0
Visitors and Residents:
What Motivates Engagement
with the Digital Information
Environment?
University of Sheffield iSchoo...
Then & Now
• Then: The user built workflow
around the library
• Now: The library must build its
services around user workf...
Current Environment
• Challenges
• Budget cuts
• High retirement rates
• Hiring freezes
• Opportunity
• Best value for mos...
Visitors and Residents:
What Motivates Engagement with the Digital Information Environment?
• Funded by
• JISC
• OCLC
• Ly...
Why Visitors and Residents Project?
• If we build it, they will NOT come
• Shifting changes in engagement with information...
Research Questions
•What are the most significant factors for novice & experienced
researchers in choosing their modes of ...
Theoretical Framework
• Prensky
• Digital Natives & Digital
Immigrants
• Wilson
• Models in information behaviour
research...
Video: http://is.gd/vanrvideo
First Monday Paper: http://is.gd/vandrpaper
(White & Connaway, 2011)
Visitors & Residents
Residents
• Significant online presence &
usage
• Collaborative activity online
• Contribute online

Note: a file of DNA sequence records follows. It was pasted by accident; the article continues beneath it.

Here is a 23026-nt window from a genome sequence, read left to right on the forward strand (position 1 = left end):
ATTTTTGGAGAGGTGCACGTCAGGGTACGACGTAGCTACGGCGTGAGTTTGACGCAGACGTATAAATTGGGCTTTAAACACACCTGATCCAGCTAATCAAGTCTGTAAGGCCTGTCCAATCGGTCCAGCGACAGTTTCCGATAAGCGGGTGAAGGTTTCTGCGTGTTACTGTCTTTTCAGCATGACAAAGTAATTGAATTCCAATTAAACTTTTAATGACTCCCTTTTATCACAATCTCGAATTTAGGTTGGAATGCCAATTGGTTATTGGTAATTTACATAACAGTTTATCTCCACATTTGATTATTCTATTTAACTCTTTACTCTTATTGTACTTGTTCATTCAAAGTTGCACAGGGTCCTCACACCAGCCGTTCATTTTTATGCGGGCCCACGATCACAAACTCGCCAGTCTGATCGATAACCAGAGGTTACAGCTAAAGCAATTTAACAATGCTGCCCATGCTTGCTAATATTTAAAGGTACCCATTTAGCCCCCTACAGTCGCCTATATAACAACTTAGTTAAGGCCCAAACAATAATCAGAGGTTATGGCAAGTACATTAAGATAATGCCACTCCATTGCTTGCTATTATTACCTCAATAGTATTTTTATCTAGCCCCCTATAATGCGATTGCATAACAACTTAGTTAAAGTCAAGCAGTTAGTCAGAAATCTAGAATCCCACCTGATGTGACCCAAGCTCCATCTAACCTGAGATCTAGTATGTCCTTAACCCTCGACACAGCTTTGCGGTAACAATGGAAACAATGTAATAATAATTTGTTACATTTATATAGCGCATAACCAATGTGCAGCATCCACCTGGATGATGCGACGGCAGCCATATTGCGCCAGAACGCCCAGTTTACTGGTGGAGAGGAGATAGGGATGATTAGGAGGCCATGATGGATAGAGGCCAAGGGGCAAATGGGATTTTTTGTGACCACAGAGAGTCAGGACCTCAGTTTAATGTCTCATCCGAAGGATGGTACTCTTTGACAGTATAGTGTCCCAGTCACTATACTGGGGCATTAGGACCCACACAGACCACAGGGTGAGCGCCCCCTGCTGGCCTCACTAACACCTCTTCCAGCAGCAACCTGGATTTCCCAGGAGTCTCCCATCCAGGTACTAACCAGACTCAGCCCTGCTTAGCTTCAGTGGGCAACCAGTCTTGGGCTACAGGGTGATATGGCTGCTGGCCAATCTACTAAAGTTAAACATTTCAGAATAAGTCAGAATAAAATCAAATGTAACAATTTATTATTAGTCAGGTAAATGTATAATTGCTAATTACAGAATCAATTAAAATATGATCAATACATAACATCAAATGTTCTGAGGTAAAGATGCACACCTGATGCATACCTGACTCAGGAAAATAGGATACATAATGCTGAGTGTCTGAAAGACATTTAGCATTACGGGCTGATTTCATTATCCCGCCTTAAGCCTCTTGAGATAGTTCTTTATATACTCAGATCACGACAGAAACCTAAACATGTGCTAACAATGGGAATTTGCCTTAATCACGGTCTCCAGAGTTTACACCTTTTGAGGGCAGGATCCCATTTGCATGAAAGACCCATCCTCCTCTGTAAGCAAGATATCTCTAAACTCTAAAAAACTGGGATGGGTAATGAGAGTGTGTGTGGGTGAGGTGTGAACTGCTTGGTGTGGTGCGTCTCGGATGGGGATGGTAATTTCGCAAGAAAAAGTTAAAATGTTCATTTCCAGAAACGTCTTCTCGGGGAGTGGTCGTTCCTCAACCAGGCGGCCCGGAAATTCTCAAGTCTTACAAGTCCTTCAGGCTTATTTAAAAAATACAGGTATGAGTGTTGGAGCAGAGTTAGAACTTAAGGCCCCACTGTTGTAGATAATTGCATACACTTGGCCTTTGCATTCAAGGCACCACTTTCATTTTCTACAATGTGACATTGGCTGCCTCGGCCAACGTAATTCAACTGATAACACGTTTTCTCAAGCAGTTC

• Mobile device depend...
Visitors
• Functional use of technology
• Formal need
• Passive online presence
• Favor FtF interactions
• <6 hours online...
Visitors & Residents
(White & Connaway, 2011-2012)
Phase 1
• Individual Interviews
• Emerging (secondary school/1st year
undergraduates
• 31 (16 US, 15 UK)
• Establishing (2...
Phase I & 2: Participant Demographics
• 61 participants
15 secondary students
46 university students & faculty
34 females
...
Academic Disciplines by Educational Stages
2
1
3
2
1 1
2 2
1
1
8
4
2
3
1
4
2
3 3
0
2
4
6
8
10
12
14
16
18
Emerging Establi...
Triangulation of Data
• Several methods:
• Semi-structured interviews (qualitative)
• Diaries (qualitative)
• Online surve...
Diaries
• Ethnographic data collection
technique
• Get people to describe what
has happened
• Center on defined events or
...
Interviews
• Allows for
• Probing
• Clarifying
• Creating new questions
• Including focused questions
• Exploring new line...
Participant Interview Questions
1. Describe the things you enjoy doing
with technology and the web each week.
2. Think of ...
Participant Interview Questions
4. Think of a time when you had a situation where you needed
answers or solutions and you ...
Surveys/Questionnaires
• Encourages frank answers
• Eliminates variation in the